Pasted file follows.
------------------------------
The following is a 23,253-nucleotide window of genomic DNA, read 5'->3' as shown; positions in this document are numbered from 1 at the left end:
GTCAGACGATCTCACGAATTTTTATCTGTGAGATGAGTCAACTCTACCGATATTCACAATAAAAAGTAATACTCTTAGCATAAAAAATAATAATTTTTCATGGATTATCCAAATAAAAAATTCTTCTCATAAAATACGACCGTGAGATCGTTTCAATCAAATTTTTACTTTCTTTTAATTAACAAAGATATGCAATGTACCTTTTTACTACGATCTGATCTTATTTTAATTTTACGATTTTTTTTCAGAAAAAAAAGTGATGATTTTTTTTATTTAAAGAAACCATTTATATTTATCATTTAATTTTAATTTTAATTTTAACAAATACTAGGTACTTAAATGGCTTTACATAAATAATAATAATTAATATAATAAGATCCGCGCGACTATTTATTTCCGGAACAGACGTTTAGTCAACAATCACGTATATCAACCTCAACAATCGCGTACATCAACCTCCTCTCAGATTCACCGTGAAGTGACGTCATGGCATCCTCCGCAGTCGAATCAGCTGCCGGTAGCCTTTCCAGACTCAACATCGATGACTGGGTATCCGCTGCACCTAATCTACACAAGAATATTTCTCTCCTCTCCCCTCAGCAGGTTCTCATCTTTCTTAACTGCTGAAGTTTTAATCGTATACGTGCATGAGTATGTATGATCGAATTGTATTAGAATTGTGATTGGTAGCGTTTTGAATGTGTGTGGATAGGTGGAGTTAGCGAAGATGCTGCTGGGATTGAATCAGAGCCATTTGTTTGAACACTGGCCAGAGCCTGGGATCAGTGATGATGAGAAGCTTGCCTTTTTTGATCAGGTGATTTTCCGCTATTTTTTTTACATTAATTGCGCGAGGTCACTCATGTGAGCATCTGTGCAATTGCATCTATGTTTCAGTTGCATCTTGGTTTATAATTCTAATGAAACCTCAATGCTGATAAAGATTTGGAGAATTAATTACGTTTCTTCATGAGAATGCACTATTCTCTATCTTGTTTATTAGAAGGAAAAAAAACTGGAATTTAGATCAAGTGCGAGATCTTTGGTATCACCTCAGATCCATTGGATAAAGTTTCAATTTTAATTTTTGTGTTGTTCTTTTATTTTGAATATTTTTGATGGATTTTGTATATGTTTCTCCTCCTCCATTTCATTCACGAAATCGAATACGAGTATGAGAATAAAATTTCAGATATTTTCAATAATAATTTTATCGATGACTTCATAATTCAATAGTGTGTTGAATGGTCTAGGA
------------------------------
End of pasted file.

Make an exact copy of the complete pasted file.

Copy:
The following is a 23,253-nucleotide window of genomic DNA, read 5'->3' as shown; positions in this document are numbered from 1 at the left end:
GTCAGACGATCTCACGAATTTTTATCTGTGAGATGAGTCAACTCTACCGATATTCACAATAAAAAGTAATACTCTTAGCATAAAAAATAATAATTTTTCATGGATTATCCAAATAAAAAATTCTTCTCATAAAATACGACCGTGAGATCGTTTCAATCAAATTTTTACTTTCTTTTAATTAACAAAGATATGCAATGTACCTTTTTACTACGATCTGATCTTATTTTAATTTTACGATTTTTTTTCAGAAAAAAAAGTGATGATTTTTTTTATTTAAAGAAACCATTTATATTTATCATTTAATTTTAATTTTAATTTTAACAAATACTAGGTACTTAAATGGCTTTACATAAATAATAATAATTAATATAATAAGATCCGCGCGACTATTTATTTCCGGAACAGACGTTTAGTCAACAATCACGTATATCAACCTCAACAATCGCGTACATCAACCTCCTCTCAGATTCACCGTGAAGTGACGTCATGGCATCCTCCGCAGTCGAATCAGCTGCCGGTAGCCTTTCCAGACTCAACATCGATGACTGGGTATCCGCTGCACCTAATCTACACAAGAATATTTCTCTCCTCTCCCCTCAGCAGGTTCTCATCTTTCTTAACTGCTGAAGTTTTAATCGTATACGTGCATGAGTATGTATGATCGAATTGTATTAGAATTGTGATTGGTAGCGTTTTGAATGTGTGTGGATAGGTGGAGTTAGCGAAGATGCTGCTGGGATTGAATCAGAGCCATTTGTTTGAACACTGGCCAGAGCCTGGGATCAGTGATGATGAGAAGCTTGCCTTTTTTGATCAGGTGATTTTCCGCTATTTTTTTTACATTAATTGCGCGAGGTCACTCATGTGAGCATCTGTGCAATTGCATCTATGTTTCAGTTGCATCTTGGTTTATAATTCTAATGAAACCTCAATGCTGATAAAGATTTGGAGAATTAATTACGTTTCTTCATGAGAATGCACTATTCTCTATCTTGTTTATTAGAAGGAAAAAAAACTGGAATTTAGATCAAGTGCGAGATCTTTGGTATCACCTCAGATCCATTGGATAAAGTTTCAATTTTAATTTTTGTGTTGTTCTTTTATTTTGAATATTTTTGATGGATTTTGTATATGTTTCTCCTCCTCCATTTCATTCACGAAATCGAATACGAGTATGAGAATAAAATTTCAGATATTTTCAATAATAATTTTATCGATGACTTCATAATTCAATAGTGTGTTGAATGGTCTAGGA